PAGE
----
26 November, 2004: Pride before a fall

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So, many of you will have seen my Proud of Britain web site; as John Band put it,

Are you proud of Britain? Then visit the Proud of Britain website.

A bunch of disgraceful chancers, meanwhile, have set up a fake site promoting their authoritarian agenda. I'd recommend paying them a brief visit, and sending them your thoughts on their nefarious plans.

I have since received an Authentic Legal Nastygram from the Labour party over the use of their photo of smiling happy children about to be branded and registered in the Children Act database (a sort of junior National Identity Register) so that they can, as potential terrorists, be watched by the state. The threatening note ran as follows,

Dear Sir,

There is currently a photograph on the main page of the website, proudofbritain.net, which I believe you are author of. There has been no permission sought either from the photographer who owns the copyright nor the Labour Party who hold license on the image. You are currently in breach of copyright law and could be prosecuted for copyright theft. The photograph I am referring to is of a number of children, in school uniform holding a union jack flag.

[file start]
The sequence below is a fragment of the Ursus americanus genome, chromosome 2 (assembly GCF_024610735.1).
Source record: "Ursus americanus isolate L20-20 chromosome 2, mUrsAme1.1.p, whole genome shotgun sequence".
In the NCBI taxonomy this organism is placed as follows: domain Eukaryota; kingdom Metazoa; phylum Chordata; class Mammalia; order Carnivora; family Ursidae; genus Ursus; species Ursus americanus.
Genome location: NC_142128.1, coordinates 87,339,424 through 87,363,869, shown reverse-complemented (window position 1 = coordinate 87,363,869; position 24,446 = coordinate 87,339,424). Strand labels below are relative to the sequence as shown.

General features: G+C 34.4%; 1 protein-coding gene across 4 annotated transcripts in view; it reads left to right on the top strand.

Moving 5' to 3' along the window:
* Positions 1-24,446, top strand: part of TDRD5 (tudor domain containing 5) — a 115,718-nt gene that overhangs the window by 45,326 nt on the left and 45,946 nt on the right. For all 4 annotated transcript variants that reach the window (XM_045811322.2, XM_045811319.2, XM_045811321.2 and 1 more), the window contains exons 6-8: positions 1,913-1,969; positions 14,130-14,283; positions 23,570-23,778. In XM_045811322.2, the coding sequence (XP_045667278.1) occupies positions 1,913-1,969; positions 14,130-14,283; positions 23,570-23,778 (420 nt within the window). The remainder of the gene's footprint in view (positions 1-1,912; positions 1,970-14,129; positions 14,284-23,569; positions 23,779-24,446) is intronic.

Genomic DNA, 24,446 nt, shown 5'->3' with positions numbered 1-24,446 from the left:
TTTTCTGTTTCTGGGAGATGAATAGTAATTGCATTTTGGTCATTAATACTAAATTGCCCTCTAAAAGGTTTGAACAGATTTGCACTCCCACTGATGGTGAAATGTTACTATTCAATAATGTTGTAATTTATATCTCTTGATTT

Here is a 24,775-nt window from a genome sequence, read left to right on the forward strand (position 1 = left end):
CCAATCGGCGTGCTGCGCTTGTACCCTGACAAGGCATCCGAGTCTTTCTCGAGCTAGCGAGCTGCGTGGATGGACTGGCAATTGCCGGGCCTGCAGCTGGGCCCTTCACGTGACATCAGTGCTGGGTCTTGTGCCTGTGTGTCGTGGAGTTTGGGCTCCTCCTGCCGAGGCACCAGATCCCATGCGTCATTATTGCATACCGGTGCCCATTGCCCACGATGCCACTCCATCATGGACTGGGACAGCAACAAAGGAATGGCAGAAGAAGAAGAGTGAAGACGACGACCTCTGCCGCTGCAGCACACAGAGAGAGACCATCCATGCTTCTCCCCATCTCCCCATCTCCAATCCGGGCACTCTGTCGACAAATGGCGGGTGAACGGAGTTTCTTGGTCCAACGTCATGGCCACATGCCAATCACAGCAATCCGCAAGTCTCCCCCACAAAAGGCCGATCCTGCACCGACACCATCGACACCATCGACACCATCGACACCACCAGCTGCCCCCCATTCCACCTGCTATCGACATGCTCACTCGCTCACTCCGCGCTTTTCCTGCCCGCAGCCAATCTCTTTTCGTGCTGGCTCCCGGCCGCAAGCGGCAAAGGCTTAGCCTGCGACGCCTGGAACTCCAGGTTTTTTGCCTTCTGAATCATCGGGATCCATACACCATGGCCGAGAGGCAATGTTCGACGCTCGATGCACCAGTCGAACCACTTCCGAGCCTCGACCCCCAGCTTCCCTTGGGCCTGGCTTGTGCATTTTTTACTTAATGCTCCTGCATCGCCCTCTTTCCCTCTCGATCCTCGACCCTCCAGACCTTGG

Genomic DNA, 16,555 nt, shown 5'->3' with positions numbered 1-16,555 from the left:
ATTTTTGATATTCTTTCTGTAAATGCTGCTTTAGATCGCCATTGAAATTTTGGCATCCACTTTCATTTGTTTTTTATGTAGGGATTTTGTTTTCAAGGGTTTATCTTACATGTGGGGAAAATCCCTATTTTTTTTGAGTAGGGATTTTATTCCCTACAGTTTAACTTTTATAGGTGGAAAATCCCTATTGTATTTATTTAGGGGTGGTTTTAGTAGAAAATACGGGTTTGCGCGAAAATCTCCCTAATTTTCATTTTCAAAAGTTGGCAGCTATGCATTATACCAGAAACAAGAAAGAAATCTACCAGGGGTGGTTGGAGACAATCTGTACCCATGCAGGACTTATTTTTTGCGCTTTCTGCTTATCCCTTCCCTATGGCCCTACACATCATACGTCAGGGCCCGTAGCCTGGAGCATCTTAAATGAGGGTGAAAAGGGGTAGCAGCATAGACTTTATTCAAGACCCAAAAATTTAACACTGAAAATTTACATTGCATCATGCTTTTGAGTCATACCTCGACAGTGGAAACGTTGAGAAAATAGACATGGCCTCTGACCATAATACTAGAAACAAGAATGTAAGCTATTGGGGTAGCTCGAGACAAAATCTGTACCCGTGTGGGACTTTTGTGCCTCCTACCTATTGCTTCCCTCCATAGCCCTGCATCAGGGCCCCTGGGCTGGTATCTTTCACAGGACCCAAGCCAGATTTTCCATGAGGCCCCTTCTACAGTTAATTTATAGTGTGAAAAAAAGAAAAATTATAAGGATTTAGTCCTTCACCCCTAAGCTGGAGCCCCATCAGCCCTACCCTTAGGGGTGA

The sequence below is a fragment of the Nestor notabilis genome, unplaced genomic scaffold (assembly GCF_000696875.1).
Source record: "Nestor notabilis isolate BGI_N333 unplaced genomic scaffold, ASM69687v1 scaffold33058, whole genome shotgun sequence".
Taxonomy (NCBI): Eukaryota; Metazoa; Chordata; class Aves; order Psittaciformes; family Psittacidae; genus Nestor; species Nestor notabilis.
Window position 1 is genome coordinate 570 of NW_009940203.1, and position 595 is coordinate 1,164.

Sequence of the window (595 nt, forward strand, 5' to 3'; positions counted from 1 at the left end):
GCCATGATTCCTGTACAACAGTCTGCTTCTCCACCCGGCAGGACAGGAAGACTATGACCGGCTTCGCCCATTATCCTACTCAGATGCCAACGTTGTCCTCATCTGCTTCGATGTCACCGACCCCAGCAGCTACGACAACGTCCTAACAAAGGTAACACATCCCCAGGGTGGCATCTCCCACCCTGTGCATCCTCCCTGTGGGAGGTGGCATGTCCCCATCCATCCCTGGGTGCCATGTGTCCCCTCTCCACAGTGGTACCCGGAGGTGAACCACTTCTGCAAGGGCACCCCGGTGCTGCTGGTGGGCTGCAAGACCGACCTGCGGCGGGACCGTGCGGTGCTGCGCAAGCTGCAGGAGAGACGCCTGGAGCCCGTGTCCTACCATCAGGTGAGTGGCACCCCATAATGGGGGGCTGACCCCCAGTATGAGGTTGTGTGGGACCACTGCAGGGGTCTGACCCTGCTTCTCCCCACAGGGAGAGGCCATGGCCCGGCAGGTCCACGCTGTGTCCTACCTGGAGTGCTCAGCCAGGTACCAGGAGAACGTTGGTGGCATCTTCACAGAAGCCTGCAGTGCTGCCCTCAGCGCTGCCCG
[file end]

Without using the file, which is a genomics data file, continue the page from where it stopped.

The copyright holder has emailed you to request that you remove the image immediately, unfortunately, the email bounced back. If you receive this email, please remove the image immediately.

Yours sincerely,

Melanie Onn
Constitutional and Legal Officer
Legal and Financial Compliance Taskforce

Tel: 020 7802 1220
Fax: 020 7802 1506

Old Queen Street

Sadly, unlike the last time a political party threatened to sue me Labour (or, at least, the copyright holder in the image) do actually have a case here so I've removed the image.

That said, the above letter is strikingly ignorant, even by Labour Party standards; as I've remarked before, there's no such thing as `copyright theft' and one cannot be prosecuted for infringement unless it is done on a commercial scale. This leaves one to wonder how it is that Ms. Onn came to hold the post of `Constitutional and Legal Officer'; of course, it's not as if the Labour Party doesn't make a habit of promoting the incompetent to positions they are unqualified to fill, as the continuing career of David Blunkett demonstrates.

(As an aside, I only noticed that I'd received the Threatening Note when the same woman wrote an actual paper letter to my ISP, since -- slightly embarrassingly -- my spam filter thought that the above letter was spam. When I checked through my spam folder for emails from the Labour party, what should I find but... an actual spam about their ID cards plan; a spam, moreover, which began with a vicious calumny, viz., that I am a supporter of their dangerous and stupid scheme. Spamming, of course, is illegal under the Communications Privacy Directive, and naturally I shall be filing a complaint.)

Copyright (c) 2004 Chris Lightfoot; available under a Creative Commons License.